Explosive charge buried just below the surface of the earth, used in military operations against troops and vehicles. It may be fired by the weight of vehicles or troops on it, the passage of time, or remote control. Though improvised land mines (buried artillery shells) were used in World War I, they only became important in warfare during World War II and have been widely used since. Most early mines had metal cases; later models were sometimes made of other materials to prevent magnetic detection. They are typically used to disrupt or prevent the massed attack of tanks or infantry, but in post–World War II conflicts they have also been used to render land useless to enemy civilian populations. A treaty banning land minesnot signed by the U.S., Russia, and Chinawent into effect in 1997. See also submarine mine.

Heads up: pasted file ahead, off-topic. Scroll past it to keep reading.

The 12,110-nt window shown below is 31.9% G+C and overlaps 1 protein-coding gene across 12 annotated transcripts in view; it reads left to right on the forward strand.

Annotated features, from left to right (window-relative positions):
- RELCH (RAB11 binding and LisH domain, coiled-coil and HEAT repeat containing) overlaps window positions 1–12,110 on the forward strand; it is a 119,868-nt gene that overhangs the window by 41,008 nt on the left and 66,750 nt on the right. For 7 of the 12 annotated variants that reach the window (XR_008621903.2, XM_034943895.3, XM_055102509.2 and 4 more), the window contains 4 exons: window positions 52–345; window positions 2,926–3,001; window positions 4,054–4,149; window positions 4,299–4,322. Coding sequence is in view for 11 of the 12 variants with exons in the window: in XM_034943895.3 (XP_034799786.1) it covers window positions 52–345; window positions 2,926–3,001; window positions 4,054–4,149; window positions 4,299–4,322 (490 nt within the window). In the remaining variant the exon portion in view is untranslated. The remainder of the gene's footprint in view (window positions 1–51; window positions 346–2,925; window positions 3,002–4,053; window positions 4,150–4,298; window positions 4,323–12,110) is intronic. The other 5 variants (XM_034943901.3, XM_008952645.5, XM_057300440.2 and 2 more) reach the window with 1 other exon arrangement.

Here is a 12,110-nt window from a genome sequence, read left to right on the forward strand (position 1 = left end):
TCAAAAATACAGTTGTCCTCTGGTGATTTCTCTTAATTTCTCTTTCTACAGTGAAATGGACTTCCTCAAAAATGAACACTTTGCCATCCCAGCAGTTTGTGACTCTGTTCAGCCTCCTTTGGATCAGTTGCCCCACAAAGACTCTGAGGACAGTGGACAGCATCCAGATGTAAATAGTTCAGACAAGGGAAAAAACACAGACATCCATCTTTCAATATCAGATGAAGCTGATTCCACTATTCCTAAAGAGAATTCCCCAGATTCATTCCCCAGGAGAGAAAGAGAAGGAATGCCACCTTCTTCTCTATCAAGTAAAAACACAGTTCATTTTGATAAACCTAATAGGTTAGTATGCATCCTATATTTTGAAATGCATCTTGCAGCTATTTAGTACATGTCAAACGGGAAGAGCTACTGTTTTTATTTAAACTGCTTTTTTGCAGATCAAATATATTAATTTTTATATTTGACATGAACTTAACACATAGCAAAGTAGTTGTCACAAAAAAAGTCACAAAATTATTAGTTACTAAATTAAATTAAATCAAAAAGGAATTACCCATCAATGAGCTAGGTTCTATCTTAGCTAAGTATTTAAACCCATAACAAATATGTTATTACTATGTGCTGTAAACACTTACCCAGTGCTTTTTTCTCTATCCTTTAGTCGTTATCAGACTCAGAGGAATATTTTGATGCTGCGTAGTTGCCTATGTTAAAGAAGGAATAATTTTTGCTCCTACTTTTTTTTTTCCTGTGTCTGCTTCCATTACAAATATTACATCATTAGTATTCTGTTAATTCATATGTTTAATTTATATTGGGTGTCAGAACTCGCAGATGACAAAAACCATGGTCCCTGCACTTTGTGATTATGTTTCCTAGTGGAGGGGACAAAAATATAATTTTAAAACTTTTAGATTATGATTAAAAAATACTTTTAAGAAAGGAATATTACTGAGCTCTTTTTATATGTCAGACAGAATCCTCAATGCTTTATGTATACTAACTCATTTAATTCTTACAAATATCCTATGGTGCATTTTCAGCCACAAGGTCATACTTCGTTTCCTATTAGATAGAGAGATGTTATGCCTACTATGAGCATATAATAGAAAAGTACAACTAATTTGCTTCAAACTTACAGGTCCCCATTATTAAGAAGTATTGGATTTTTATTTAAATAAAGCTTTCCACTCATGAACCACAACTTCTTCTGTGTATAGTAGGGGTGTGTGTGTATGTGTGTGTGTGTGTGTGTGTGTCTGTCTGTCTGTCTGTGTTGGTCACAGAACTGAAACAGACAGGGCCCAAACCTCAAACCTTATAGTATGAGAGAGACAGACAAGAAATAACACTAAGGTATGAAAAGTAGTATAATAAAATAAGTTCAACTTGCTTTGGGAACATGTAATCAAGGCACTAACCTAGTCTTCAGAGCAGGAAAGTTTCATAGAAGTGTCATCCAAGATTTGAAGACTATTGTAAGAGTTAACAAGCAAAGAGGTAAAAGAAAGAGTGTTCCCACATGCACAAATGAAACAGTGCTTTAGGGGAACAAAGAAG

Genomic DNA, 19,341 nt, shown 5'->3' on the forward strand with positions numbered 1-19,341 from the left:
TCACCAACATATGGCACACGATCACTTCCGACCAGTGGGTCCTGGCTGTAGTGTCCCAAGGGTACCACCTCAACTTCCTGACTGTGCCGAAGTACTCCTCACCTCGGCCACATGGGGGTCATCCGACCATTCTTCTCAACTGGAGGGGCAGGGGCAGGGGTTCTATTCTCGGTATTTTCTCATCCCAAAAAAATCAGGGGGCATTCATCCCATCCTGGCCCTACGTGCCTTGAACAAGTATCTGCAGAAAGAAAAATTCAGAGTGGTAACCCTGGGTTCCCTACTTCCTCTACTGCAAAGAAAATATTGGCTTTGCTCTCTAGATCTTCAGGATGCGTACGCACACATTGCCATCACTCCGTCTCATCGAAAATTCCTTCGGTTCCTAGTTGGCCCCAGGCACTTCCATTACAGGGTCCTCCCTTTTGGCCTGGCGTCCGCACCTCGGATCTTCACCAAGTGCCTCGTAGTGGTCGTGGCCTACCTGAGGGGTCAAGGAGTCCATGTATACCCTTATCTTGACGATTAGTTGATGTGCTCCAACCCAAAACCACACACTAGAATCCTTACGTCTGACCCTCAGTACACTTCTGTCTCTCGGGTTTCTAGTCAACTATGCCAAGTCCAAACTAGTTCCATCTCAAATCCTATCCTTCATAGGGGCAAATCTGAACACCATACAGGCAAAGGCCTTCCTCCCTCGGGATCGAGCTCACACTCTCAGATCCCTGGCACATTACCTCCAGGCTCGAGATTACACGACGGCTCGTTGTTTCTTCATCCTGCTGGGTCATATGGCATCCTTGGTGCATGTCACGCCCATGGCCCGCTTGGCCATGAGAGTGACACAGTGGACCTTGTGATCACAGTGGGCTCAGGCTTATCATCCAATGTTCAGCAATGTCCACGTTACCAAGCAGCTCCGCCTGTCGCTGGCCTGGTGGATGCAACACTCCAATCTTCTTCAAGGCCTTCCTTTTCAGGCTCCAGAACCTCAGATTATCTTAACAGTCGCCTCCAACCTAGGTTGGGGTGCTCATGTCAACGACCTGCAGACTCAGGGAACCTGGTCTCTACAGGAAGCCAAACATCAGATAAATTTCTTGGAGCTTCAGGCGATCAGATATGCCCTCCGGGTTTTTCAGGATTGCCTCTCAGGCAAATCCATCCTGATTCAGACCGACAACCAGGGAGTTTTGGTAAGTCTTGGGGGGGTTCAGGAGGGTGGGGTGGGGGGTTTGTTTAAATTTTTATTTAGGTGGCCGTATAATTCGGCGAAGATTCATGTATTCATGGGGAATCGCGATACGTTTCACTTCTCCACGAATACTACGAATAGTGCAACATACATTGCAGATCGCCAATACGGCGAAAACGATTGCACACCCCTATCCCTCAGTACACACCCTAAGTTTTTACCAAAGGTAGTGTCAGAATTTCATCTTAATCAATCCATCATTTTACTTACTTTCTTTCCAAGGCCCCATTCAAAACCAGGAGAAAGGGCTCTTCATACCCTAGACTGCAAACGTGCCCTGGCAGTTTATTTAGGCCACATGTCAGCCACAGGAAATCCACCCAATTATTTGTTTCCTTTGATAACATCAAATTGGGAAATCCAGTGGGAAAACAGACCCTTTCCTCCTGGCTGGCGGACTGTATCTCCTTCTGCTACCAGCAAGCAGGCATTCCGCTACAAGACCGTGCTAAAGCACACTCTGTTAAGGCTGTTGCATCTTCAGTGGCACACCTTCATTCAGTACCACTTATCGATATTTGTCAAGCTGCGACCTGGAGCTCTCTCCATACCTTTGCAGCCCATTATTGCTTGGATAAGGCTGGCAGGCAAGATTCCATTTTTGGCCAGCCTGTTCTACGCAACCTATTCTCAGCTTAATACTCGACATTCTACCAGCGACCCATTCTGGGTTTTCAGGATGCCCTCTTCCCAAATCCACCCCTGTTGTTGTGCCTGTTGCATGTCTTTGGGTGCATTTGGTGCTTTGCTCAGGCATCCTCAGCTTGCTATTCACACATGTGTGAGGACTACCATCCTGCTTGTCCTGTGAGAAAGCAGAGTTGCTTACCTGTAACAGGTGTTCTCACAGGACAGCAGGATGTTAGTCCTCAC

This entry comes from Encyclopædia Britannica Concise.
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